In order to manage dry mouth, the underlying cause needs to be understood (and rectified if possible). For example, patients taking xerogenic medications may have the drugs changed for an alternative if possible. However, this may be impractical in view of the wide range of medications that induce dry mouth, and the polypharmacy that is especially common in the older population. Should the underlying cause of dry mouth be a systemic disorder (such as diabetes mellitus), treatment should be aimed at the systemic disease.
Synthetic saliva substitutes (such as dry mouth gel or sprays) contain carboxymethylcellulose, a mucopolysaccharide, glycerate polymer base or mucins; all of these can provide temporary mucosal wetting. More recently, 1% malic acid spray has been shown to be an effective topical sialogogue to improve xerostomia in patients who are on antidepressants and antihypertensive medications  . Furthermore, an intra-oral electrostimulation device was found to alleviate oral dryness, discomfort, speech and sleeping difficulties, and to increase salivary output in Sjögren׳s patients  . However, this can work only with patients who have residual salivary gland function, and the comfort and practicality of using such devices need to be considered. Sugar-free candies and chewing gums that contain xylitol can be used to stimulate salivary flow. Patients with dry mouth can also make adjustments to their diet in order to avoid dry or acidic food, and they can sip water with (and between) their meals. Raising patient awareness is also important, so that they can avoid factors that may increase oral dryness (such as caffeine or alcohol), and keep the mouth moist. Sialologues that are cholinergic drugs (such as pilocarpine) can be prescribed to promote saliva production  and  . These are effective only in patients with sufficient exocrine tissue, and may have adverse effects such as nausea, vomiting, and affect pulmonary and cardiac functions  .
There are measures which can be taken to prevent the adverse consequences of dry mouth. These include adopting a non-cariogenic diet, a high level of oral hygiene, and the regular use of topical fluoride agents (toothpaste, gels, rinses, varnishes), and casein phosphopeptide-amorphous calcium phosphate. Dental examinations every 4–6 months (with accompanying radiographs) are also recommended, followed by any required treatment.
There is no cure for dry mouth; rather, there is only palliative management to alleviate the symptoms. Although acupuncture has been noted to be effective in the treatment of dry mouth after head and neck radiotherapy  , further research needs to be done in this area. The measures to manage dry mouth are summarised in Table 3 .
|Manage underlying systemic conditions|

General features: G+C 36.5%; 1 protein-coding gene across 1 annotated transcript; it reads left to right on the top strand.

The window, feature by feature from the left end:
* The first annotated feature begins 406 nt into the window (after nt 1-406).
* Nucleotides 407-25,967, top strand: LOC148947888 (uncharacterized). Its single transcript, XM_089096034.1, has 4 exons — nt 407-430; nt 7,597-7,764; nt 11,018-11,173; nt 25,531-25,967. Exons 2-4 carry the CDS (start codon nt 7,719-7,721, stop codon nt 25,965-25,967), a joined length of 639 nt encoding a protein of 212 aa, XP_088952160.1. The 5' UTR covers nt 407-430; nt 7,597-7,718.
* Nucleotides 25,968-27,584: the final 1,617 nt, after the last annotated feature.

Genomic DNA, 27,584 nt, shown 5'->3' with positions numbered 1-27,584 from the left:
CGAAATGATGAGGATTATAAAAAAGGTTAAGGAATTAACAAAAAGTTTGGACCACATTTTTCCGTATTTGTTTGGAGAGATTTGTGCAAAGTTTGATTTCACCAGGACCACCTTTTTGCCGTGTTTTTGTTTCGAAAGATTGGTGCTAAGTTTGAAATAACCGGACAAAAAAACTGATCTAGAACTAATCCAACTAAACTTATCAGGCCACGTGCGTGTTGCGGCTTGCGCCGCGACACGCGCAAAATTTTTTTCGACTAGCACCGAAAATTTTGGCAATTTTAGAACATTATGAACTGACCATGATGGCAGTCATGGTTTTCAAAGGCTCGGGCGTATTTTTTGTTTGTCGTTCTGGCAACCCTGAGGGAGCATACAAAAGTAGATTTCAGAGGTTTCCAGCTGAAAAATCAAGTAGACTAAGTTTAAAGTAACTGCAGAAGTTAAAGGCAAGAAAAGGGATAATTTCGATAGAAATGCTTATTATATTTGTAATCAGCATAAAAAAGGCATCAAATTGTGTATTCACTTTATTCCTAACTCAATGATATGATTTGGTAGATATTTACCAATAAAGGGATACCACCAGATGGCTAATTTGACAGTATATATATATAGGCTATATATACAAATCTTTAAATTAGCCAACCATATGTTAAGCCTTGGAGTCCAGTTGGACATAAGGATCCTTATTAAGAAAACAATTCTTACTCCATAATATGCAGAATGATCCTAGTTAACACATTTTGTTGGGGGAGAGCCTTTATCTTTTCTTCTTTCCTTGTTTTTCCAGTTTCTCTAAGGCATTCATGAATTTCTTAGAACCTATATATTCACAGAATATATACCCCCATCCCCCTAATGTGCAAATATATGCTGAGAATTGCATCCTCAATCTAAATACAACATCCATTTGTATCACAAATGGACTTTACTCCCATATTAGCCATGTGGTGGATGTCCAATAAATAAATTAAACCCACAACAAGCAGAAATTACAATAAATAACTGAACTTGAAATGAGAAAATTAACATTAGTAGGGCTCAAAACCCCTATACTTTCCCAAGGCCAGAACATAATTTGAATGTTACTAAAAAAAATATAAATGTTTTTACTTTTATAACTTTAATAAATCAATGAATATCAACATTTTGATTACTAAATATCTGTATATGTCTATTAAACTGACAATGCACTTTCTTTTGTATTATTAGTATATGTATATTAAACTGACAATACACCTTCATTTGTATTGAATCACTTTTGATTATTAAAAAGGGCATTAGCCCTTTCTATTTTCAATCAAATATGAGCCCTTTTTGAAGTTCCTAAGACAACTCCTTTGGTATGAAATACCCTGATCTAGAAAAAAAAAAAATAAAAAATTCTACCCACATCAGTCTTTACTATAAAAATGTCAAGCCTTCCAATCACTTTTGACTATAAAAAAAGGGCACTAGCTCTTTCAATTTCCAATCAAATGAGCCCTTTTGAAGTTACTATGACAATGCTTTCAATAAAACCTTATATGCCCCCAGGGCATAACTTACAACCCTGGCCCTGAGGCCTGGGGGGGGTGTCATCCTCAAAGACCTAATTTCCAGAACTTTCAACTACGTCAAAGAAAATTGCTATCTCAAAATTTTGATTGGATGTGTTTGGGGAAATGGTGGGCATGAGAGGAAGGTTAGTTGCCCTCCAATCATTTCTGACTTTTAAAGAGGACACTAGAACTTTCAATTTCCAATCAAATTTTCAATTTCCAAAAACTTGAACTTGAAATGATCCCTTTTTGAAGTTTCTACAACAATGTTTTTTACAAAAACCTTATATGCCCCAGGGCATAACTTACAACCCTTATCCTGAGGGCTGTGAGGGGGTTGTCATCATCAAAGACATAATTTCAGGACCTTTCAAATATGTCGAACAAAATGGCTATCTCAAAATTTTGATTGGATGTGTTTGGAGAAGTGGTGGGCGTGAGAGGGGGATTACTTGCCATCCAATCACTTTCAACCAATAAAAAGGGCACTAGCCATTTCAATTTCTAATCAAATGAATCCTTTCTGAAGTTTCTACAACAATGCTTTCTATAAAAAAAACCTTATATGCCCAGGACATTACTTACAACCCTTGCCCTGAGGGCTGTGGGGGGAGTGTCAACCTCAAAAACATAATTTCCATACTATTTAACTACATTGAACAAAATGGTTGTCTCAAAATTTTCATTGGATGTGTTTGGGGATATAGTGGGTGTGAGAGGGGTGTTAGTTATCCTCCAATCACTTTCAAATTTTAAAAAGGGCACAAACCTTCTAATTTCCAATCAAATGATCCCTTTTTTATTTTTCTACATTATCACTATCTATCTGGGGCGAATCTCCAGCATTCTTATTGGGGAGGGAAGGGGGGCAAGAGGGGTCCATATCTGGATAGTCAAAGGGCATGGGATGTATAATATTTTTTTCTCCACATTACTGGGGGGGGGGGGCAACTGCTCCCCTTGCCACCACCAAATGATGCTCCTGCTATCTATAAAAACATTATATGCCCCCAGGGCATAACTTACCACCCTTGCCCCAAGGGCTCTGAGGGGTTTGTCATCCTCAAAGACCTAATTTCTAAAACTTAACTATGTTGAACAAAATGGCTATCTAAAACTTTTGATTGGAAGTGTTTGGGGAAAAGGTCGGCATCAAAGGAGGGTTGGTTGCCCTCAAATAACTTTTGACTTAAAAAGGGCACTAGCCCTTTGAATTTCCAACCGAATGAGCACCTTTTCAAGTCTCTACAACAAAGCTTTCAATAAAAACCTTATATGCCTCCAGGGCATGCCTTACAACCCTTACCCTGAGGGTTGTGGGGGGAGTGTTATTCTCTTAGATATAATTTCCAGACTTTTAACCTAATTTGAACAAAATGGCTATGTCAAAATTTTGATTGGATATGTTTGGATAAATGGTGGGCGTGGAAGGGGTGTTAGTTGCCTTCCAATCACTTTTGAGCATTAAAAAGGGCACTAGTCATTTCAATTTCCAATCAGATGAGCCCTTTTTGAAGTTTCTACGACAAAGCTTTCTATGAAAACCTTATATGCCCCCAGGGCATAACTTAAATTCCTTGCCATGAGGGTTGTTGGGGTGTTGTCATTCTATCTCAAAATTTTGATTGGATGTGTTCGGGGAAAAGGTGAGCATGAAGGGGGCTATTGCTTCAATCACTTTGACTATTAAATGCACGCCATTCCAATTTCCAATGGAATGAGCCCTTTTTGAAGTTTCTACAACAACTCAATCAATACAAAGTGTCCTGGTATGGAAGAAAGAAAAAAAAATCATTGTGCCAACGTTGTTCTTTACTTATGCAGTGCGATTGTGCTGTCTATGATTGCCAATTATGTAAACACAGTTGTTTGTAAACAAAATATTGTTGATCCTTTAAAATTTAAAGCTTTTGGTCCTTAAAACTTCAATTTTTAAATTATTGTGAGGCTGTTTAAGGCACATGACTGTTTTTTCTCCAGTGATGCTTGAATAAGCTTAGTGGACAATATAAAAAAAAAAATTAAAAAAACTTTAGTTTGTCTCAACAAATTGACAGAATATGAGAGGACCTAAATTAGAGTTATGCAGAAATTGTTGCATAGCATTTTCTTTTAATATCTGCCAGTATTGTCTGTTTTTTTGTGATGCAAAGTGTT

|Multidisciplinary management with other healthcare providers|
|Management of symptoms|
|Diet and habit modifications|
|Frequent and regular sips of water|
|Avoidance of dry, hard, sticky, acidic foods|
|Avoidance of excess caffeine and alcohol|
|Salivary substitutes and lubricants|
|Artificial saliva, gels, rinses, sprays, bedside humidifier (sleeping hours)|
|Pilocarpine 5–10 mg orally TDS|
|Cevimeline 30 mg orally TDS|
|Management of the consequences of dry mouth|
|Increased frequency of dental examination|
|Topical fluoride application|
|Treatment of oral conditions|
|Dental caries – Restoration, topical fluoride|
|Oral candidiasis – Chlorhexidine rinse and antifungal medication|
|Poor-fitting prosthesis – Denture adhesives.|
In Table 3 , the management is divided into the underlying cause of dry mouth, the symptoms of dry mouth (diet and habit modifications, salivary substitutes, sialogogues, acupuncture) and the underlying consequences of dry mouth (prevention and treatment). The items in the Table act as a general guideline only, because there are different brands and medications available in different countries. Many of these strategies to alleviate the symptoms of dry mouth may only have a short-term effect. Moreover, it is imperative for clinicians to understand that each individual needs to tailor the management of dry mouth to suit their lifestyle and preferences.
In conclusion, dry mouth is a complex condition that will become increasingly prevalent in view of the aging population. Much research has been done to quantify and understand the cause of dry mouth. Its impact on sufferers is pertinent in view of its negative effect on OHRQoL and the lack of cure. It is crucial for clinicians to recognise that dry mouth is not a trivial condition, and it is especially relevant to the older population.